So God Made a Mother Collection ➔

Dear husband, we need to have a real conversation.

You are the first to admit that lately things have changed for you. Things that used to be simple for you suddenly feel impossible and require so much energy.

Getting out of bed is hard. It feels so much better to stay in bed and avoid it all.

Tackling household projects and chores just feels like too much. So, you ignore them.

Taking care of yourself by eating healthy and exercising doesn’t sound appealing at all. But, boy, do chips and salsa, brownies, and sitting on the couch sound like comfort.

Your new instinct to avoid the challenging things only makes you feel worse as your to-do list grows longer by the day.

Everything annoys you — people, music, movies, work, weather.

Everything for you feels extra heavy right now.

You are overwhelmed, frustrated, and scared.

I get it. Depression has been a constant companion in my life for so long. But this is new for you. Depression is a stranger in your own life— an unwelcome stranger.

Depression robs you of your joy, your lightness, and your ability to fully experience your life.

It also robs the people around you: people like your wife, your children, your friends, your coworkers, and your family. Depression eats away at who you are, leaving only a shadow of the man we all love— the man we still love.

Maybe the stress of the pandemic has finally caught up to you.

Maybe the challenges of aging have taken their toll on you.

Maybe the struggles of parenting children have become overwhelming.

Maybe depression has always been there but you’ve been able to cope with it and keep it at bay.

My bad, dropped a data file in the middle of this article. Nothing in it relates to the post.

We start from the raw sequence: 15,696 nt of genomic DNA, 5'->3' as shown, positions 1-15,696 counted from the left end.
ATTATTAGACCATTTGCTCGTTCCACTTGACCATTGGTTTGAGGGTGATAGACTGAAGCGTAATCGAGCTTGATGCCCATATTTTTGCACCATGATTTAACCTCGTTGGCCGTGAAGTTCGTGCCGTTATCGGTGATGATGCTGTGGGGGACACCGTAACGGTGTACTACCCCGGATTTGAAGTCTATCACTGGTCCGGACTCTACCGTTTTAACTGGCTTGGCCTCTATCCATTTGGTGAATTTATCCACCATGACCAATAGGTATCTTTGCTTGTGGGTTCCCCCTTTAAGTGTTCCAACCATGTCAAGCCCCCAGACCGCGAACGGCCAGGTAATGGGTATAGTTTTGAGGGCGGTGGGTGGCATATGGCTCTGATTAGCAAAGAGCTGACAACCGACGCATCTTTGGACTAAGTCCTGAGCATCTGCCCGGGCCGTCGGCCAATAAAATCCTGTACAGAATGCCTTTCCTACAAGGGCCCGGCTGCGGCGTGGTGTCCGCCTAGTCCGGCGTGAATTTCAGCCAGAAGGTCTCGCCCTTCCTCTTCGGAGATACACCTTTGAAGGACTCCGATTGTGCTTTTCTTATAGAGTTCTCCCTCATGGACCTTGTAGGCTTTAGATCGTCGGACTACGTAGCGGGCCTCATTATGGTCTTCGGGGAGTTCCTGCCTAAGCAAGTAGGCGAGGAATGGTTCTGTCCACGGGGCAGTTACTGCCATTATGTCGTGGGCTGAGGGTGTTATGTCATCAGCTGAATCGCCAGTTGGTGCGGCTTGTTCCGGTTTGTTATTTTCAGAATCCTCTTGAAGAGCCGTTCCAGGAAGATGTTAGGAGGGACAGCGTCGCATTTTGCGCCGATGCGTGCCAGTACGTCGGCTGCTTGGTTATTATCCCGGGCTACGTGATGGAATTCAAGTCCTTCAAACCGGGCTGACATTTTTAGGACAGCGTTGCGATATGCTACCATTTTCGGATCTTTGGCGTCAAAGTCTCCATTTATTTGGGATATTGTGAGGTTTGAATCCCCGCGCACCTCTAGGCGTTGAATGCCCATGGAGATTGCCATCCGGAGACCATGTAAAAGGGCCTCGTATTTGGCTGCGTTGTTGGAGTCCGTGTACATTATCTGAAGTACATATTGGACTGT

Whatever the reason, depression has seeped into your life, causing you to change right before our eyes. You snap at me and the children. You are quieter than usual around your friends. You eat and sleep for comfort — turning inward instead of to those around you. Work tasks bog you down and by the end of your workday, you are completely empty.

You have depression and that is OK. None of this is your fault.

But, the most important thing to know about depression is that you can’t just ignore it when it finds its way into your life.

Depression can be addressed and you can find your way back to the person you used to be. We want you back in our lives — the real you. We miss you and I know you miss yourself, too.

It can be scary to reach out for help. Terrifying, actually. The fear of being judged, the guilt of needing support, and the worry that it won’t actually change anything for you can be overwhelming.

But help for depression can be life-changing and life-affirming. Medication can help to bring balance and make things feel not so hard in your day-to-day life. Therapy can help you to learn ways to cope with depression. Talking about it with others can help you to see that you are not alone in this battle — lots of men face the same challenges.

You are not weak or broken. You are not less of a man. You have nothing to be ashamed of for having depression.

But, you can’t ignore it. You have to address it so that you can find happiness again.

It’s time to reignite the spark that makes you who you are.

It’s time to get back what depression has taken from you.

You deserve to feel better.

You can do this.

We can do this together.

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Jenni Brennan

Jenni Brennan, LICSW is an author, podcaster, college professor, therapist, and mother. Her work centers around the topics of grief, health and wellness, relationships, and parenting.

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